President Barack Obama is about to tear the wrapping off an apparent gift to Internet privacy advocates, the Consumer Privacy Bill of Rights. The bill’s goal is to “protect all Americans from having their information misused by giving users new legal and technical tools to safeguard their privacy” from user data hogs like web giants Google, Apple and Microsoft. The measure will address your ability to control the information gathered about you as well as “transparency, respect for context, security, access and accuracy; focused collection and accountability.” Read More
One of the most interesting companies in New York these days is bit.ly. The service seems simple at first: it a makes long URLs into shorter ones. But in doing that at scale, bit.ly channels massive amounts of data about what users are creating, reading and sharing.
Today the company announced a partnership with Verisign, which, per the release we saw, “operates two of the Internet’s root nameservers and much of the web’s DNS infrastructure. If there’s a single company that qualifies as the steward of the internet, it’s Verisign.”
Data scientists from both companies will work together to answer the sort of metaphysical puzzlers that were once the reserved for astrophysicists. “Scientists at both companies are already poring over volumes of DNS resolution data–data that will help us answer fundamental (and fundamentally awesome) questions like: “what actually are the most popular websites on the internet?” and “just how big is the internet, anyhow?” Read More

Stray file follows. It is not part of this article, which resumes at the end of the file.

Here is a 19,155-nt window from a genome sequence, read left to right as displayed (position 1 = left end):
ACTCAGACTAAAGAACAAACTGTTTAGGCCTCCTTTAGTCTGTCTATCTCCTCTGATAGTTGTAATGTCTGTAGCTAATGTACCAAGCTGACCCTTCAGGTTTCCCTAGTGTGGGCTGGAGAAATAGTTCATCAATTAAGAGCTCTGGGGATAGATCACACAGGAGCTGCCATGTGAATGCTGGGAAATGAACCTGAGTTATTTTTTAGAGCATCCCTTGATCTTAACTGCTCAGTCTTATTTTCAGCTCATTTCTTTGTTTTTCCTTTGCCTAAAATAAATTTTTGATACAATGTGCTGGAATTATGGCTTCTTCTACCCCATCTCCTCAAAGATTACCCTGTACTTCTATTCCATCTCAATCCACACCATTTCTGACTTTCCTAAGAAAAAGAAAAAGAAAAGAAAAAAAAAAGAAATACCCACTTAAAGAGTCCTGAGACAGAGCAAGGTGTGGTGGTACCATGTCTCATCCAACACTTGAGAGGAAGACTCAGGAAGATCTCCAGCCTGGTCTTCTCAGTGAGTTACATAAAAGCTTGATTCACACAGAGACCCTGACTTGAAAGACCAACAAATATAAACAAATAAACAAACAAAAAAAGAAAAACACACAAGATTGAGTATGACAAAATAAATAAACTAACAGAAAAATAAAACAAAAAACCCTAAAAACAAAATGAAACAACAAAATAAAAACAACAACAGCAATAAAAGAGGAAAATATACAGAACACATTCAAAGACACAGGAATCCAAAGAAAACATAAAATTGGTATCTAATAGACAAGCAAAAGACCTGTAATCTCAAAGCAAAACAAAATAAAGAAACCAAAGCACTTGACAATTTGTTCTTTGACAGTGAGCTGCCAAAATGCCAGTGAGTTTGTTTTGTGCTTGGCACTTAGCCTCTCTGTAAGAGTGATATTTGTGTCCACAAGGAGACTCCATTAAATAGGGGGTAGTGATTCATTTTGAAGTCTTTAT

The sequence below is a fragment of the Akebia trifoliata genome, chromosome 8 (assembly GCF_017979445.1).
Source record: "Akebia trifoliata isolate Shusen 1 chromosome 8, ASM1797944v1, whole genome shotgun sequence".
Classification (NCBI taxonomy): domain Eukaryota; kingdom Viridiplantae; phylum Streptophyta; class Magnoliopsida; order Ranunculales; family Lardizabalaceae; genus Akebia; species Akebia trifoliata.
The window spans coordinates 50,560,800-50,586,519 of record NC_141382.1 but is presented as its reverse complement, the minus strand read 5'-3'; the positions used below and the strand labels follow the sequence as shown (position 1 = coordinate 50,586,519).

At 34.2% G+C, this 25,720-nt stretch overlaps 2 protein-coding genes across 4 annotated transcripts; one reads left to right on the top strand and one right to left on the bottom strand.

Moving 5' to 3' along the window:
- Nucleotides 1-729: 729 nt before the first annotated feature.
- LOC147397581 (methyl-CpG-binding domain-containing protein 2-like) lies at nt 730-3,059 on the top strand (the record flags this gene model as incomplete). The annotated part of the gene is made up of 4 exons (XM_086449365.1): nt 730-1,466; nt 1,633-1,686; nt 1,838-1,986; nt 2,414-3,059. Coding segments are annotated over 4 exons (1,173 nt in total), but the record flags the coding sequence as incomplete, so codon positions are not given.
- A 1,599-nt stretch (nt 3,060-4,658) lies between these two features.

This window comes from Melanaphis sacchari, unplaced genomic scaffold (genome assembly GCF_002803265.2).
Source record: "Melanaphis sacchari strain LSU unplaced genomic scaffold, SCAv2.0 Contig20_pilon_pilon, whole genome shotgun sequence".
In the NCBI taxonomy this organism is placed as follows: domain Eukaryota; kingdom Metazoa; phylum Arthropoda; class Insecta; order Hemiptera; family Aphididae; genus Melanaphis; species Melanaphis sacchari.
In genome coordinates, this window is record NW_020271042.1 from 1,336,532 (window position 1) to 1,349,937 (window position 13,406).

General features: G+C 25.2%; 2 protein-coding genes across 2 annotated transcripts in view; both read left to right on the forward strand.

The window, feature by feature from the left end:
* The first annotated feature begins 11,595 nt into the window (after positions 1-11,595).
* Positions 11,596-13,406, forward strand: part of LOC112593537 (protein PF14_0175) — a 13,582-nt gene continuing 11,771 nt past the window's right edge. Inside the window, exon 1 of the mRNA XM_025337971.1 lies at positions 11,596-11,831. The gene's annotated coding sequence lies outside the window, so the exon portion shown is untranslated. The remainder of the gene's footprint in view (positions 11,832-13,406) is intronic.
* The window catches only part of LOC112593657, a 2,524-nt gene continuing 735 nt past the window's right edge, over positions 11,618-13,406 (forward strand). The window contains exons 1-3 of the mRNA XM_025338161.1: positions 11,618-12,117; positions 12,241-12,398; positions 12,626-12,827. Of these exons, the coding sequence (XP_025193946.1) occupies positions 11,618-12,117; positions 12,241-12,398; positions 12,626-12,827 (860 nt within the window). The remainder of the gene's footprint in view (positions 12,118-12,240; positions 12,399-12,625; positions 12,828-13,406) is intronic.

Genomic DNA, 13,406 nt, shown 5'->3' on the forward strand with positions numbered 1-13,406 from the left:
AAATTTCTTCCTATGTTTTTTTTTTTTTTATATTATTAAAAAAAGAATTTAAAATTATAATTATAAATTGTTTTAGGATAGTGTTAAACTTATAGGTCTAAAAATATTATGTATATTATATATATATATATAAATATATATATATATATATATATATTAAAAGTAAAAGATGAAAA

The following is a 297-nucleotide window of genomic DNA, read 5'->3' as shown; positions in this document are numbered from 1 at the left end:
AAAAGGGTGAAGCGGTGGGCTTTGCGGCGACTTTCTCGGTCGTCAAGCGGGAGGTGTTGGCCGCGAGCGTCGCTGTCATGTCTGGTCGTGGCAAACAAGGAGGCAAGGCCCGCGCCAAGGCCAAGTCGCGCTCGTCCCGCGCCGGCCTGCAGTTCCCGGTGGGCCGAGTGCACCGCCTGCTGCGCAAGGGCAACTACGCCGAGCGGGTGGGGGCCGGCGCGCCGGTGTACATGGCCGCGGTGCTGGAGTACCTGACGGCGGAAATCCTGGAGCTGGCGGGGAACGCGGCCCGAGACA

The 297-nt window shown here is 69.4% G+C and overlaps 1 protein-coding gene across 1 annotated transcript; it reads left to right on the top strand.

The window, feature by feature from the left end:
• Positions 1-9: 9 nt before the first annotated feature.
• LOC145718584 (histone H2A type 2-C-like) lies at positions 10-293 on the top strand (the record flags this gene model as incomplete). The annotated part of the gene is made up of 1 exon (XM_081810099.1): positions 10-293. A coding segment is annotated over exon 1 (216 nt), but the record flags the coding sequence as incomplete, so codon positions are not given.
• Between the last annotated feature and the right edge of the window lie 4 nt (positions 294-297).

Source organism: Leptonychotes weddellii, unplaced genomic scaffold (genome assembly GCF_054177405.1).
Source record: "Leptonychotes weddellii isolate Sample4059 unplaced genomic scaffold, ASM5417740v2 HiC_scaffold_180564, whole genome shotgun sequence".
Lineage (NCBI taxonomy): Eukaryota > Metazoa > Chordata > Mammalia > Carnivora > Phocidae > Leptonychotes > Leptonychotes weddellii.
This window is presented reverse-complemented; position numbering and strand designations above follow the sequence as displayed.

Foursquare is combing through the venues in its location database, which contains at least 15 million user entries, sifting for duplicate venues and places like “random mountain in New Jersey” or “cab to Kenmare.”
But besides making the data more accurate, Foursquare is making its location database more comprehensive and inexpensive by assigning every place a unique ID number that can be used to find the place in any location database–meaning the Foursquare ID for Balthazar will be attached to its listing on nymag.com, Thrillist and MenuPages, so that developers can easily pull data about the same place from different sources. Today, Foursquare announced the first Canadian partner in this “Venue Harmonization Project“–Yellow Pages is opening up 1.5 million Canadian business listings and information through YellowAPI.com. Read More